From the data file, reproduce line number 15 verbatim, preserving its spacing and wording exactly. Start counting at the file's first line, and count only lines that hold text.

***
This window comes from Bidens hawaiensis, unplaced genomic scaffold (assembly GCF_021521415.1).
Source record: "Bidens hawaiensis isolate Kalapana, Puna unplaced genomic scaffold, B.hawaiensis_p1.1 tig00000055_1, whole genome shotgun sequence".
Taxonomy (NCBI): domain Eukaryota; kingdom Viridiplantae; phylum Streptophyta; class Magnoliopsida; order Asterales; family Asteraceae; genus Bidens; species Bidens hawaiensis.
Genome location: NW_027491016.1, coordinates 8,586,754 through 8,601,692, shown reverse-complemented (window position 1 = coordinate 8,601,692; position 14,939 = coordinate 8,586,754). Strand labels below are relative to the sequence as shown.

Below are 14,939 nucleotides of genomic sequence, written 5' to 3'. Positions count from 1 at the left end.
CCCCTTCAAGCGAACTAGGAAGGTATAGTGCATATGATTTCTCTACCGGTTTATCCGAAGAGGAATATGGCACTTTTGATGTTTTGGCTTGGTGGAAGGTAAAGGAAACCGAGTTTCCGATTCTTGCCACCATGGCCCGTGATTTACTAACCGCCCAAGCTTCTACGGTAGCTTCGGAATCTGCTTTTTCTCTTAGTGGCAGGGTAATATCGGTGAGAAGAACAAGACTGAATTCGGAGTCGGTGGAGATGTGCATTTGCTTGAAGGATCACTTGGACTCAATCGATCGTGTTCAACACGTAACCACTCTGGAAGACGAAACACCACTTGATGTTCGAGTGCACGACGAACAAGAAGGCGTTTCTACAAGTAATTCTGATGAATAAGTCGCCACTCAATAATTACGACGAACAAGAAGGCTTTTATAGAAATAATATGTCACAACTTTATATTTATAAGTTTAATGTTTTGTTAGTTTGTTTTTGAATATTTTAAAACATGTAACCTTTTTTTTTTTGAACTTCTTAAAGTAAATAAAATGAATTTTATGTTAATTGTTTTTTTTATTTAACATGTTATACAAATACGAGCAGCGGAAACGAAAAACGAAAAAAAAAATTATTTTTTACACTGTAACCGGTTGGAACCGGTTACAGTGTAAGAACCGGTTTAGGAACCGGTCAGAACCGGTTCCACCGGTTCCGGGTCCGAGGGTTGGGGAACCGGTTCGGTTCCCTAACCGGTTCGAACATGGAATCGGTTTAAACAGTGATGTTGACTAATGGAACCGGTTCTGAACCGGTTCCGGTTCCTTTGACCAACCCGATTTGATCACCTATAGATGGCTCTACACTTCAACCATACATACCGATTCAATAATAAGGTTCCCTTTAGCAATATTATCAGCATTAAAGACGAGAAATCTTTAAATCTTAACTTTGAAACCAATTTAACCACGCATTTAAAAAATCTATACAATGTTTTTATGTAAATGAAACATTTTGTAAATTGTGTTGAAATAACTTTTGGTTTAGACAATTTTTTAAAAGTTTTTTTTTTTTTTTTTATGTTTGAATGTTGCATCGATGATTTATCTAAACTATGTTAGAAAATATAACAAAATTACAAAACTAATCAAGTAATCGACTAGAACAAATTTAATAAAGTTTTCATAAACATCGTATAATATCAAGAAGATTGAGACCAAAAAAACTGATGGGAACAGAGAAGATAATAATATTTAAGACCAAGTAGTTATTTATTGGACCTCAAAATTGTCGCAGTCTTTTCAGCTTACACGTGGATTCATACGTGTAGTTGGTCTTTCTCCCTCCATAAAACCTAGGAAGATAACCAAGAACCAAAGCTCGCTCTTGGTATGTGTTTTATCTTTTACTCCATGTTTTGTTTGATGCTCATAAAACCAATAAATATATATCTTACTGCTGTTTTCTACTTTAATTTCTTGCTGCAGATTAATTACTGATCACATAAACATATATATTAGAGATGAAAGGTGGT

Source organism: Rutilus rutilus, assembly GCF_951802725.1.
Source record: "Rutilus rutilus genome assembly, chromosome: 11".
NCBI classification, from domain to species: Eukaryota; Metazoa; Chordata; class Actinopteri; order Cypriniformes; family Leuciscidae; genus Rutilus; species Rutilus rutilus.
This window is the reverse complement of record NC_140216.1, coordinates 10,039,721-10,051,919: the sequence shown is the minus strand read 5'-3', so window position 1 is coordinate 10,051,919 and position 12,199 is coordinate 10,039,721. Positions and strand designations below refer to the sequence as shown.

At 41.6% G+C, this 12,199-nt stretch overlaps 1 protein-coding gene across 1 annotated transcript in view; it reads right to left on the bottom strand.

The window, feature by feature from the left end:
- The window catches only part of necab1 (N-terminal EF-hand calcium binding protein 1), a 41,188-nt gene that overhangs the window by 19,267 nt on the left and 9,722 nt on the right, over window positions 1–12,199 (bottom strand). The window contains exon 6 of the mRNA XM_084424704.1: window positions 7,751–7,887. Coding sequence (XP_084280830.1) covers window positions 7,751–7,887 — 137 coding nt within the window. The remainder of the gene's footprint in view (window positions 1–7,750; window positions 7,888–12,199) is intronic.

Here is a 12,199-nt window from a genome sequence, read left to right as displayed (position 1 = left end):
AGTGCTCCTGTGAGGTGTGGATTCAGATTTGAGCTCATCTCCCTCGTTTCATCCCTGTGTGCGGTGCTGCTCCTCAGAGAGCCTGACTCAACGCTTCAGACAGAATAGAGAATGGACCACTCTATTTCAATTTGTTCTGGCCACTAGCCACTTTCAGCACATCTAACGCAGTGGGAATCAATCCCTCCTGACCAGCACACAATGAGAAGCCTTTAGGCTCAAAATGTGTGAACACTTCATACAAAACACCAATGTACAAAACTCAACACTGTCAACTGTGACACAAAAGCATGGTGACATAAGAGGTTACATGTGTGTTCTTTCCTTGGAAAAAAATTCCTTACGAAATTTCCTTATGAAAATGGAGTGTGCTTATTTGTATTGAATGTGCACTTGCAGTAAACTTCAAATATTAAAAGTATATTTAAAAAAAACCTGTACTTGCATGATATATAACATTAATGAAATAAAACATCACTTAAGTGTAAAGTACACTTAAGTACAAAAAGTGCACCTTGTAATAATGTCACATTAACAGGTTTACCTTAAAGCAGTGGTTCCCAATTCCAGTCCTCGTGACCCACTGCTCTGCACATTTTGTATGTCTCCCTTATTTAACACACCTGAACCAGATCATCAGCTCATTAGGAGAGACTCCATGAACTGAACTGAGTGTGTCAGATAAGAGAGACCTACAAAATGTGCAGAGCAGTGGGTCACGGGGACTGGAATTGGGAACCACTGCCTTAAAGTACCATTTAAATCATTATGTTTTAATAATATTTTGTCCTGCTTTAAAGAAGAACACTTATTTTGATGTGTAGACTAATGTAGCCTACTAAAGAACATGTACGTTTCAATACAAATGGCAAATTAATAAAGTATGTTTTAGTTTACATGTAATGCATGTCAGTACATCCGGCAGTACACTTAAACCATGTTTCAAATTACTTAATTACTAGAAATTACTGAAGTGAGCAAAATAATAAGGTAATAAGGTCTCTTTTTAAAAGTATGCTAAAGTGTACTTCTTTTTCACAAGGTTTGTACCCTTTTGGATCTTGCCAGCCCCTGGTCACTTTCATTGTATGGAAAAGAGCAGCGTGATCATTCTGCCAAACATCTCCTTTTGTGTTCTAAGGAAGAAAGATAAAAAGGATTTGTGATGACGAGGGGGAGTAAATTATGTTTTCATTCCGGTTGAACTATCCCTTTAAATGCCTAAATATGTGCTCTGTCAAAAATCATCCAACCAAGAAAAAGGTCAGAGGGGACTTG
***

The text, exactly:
AGTGCTCCTGTGAGGTGTGGATTCAGATTTGAGCTCATCTCCCTCGTTTCATCCCTGTGTGCGGTGCTGCTCCTCAGAGAGCCTGACTCAACGCTTCAGACAGAATAGAGAATGGACCACTCTATTTCAATTTGTTCTGGCCACTAGCCACTTTCAGCACATCTAACGCAGTGGGAATCAATCCCTCCTGACCAGCACACAATGAGAAGCCTTTAGGCTCAAAATGTGTGAACACTTCATACAAAACACCAATGTACAAAACTCAACACTGTCAACTGTGACACAAAAGCATGGTGACATAAGAGGTTACATGTGTGTTCTTTCCTTGGAAAAAAATTCCTTACGAAATTTCCTTATGAAAATGGAGTGTGCTTATTTGTATTGAATGTGCACTTGCAGTAAACTTCAAATATTAAAAGTATATTTAAAAAAAACCTGTACTTGCATGATATATAACATTAATGAAATAAAACATCACTTAAGTGTAAAGTACACTTAAGTACAAAAAGTGCACCTTGTAATAATGTCACATTAACAGGTTTACCTTAAAGCAGTGGTTCCCAATTCCAGTCCTCGTGACCCACTGCTCTGCACATTTTGTATGTCTCCCTTATTTAACACACCTGAACCAGATCATCAGCTCATTAGGAGAGACTCCATGAACTGAACTGAGTGTGTCAGATAAGAGAGACCTACAAAATGTGCAGAGCAGTGGGTCACGGGGACTGGAATTGGGAACCACTGCCTTAAAGTACCATTTAAATCATTATGTTTTAATAATATTTTGTCCTGCTTTAAAGAAGAACACTTATTTTGATGTGTAGACTAATGTAGCCTACTAAAGAACATGTACGTTTCAATACAAATGGCAAATTAATAAAGTATGTTTTAGTTTACATGTAATGCATGTCAGTACATCCGGCAGTACACTTAAACCATGTTTCAAATTACTTAATTACTAGAAATTACTGAAGTGAGCAAAATAATAAGGTAATAAGGTCTCTTTTTAAAAGTATGCTAAAGTGTACTTCTTTTTCACAAGGTTTGTACCCTTTTGGATCTTGCCAGCCCCTGGTCACTTTCATTGTATGGAAAAGAGCAGCGTGATCATTCTGCCAAACATCTCCTTTTGTGTTCTAAGGAAGAAAGATAAAAAGGATTTGTGATGACGAGGGGGAGTAAATTATGTTTTCATTCCGGTTGAACTATCCCTTTAAATGCCTAAATATGTGCTCTGTCAAAAATCATCCAACCAAGAAAAAGGTCAGAGGGGACTTG